Friday, May 12, 2006

Eyes on the enemy

The Toronto Maple Leafs may be out of the playoffs and golfing, but that hasn't stopped them from getting in the news for two very interesting yet completely different reasons.

The first of which has seen them hire Paul Maurice to be their new head coach. This shouldn't be a surprise to anyone who's been paying even the slightest bit of attention to the Buds, as most saw this coming last summer when Maurice was hired to coach the Leafs' AHL affiliate the Marlies. Pat Quinn was never John Ferguson Jr.'s guy and try as he might to make it work it was a partnership destined to fail from the start.

Is Maurice the right guy for the job? Most pundits seem to think so. Despite having a sub-.500 NHL coaching record and no Cup ring on his finger, Maurice has been made out to the be the second coming of Toe Blake by the media, and not just the Toronto scribes either. Am I missing something?

Maurice did a lot of good things in Carolina, and the job he did to take them to the final in 2002 was masterful, but it's not as if he has a huge tradition of winning. A lot of that was because of the franchise he was in, but the point still stands.

How much of the "Maurice is God" mantra stems from the fact he and the 'Canes were the ones who beat the Leafs in the '02 Eastern Conference finals? Leaf Nation saw first hand what he's capable of, and often times, something like that sticks with you.

Apparently JFJ was Marc Crawford and Andy Murray, and personally, I'd think Crawford would be a better choice than Maurice, but maybe he needs some time away from the game to get his head straight before coming back.

The other news item, and it's more speculation than anything else, is that Mats Sundin is contemplating retirement. He's apparently put his house on the market, and Steve Simmons says it's not just another real estate move.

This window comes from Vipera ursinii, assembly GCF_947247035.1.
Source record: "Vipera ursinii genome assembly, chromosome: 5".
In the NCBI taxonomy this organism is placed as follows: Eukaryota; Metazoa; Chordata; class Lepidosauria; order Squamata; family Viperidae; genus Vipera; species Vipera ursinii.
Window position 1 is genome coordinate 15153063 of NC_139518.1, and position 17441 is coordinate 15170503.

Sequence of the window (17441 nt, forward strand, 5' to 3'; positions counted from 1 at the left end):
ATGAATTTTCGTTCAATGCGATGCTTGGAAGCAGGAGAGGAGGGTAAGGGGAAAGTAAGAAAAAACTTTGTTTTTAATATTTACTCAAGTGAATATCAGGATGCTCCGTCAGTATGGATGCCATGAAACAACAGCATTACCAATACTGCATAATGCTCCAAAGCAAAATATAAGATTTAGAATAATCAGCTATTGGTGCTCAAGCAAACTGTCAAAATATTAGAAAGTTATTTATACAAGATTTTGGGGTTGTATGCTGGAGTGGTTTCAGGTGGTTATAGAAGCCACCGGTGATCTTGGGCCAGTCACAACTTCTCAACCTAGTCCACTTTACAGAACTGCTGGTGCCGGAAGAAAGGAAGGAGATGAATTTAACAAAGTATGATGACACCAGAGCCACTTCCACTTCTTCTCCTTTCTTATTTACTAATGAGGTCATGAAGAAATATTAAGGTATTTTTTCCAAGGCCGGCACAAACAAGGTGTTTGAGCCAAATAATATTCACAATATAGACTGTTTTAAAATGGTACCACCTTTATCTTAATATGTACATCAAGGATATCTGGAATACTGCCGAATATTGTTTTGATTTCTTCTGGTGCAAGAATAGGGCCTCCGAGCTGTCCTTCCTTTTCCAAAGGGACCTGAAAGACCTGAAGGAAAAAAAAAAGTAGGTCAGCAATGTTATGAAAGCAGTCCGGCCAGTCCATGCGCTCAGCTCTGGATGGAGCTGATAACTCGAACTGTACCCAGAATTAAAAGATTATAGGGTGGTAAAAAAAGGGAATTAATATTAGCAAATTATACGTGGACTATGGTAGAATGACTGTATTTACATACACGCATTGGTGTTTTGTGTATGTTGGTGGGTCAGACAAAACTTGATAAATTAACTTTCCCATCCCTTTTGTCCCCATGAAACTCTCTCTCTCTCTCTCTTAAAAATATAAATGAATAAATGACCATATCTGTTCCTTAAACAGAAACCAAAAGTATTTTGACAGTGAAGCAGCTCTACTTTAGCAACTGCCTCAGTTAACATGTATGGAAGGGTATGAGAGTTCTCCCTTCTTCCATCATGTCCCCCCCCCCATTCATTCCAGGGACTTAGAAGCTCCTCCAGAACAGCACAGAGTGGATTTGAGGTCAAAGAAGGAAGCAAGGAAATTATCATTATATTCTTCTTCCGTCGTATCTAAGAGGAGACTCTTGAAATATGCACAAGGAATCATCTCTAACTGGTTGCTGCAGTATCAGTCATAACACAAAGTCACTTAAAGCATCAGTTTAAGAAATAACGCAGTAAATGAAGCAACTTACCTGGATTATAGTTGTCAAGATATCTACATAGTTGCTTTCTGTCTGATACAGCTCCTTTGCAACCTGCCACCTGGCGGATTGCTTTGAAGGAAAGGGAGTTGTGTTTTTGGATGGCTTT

If Sundin does pack it in, the Leafs will be worse off for it, and that's suprising to say because at about the mid-way point of the season I thought it was something Sundin should've done the previous summer. After coming back from the eye injury, Sundin struggled horribly. He joined the long list of veterans who looked a step slower post-lockout, and you wondered if the game had pasted him by.

However, he turned it around in a big way, and if we're going to point to one man responsible for their late season surge, it would be Sundin. He played a man possessed, and did everything a captain is supposed to, taking the team on his back and leading the way. The troops, seeing the best player do all the little things that it takes to win gladly, followed suit, and sure enough, the Leafs started racking up wins.

It was too little too late of course, but I would've thought Sundin did enough to prove his doubters wrong and erase any doubt he had in his own mind.

Even though he's the captain of the team I've been sworn to hate until the day I die, the quiet truth is I have a lot of respect and admiration for Mats Sundin. I think he's a terrific player who has a lot of heart. I'd take him on my team in a second. Whenever his legitimacy as captain has been questioned by Leaf Nation, I always shook my head because I know how many other franchises would love to have a guy like Sundin wear their C.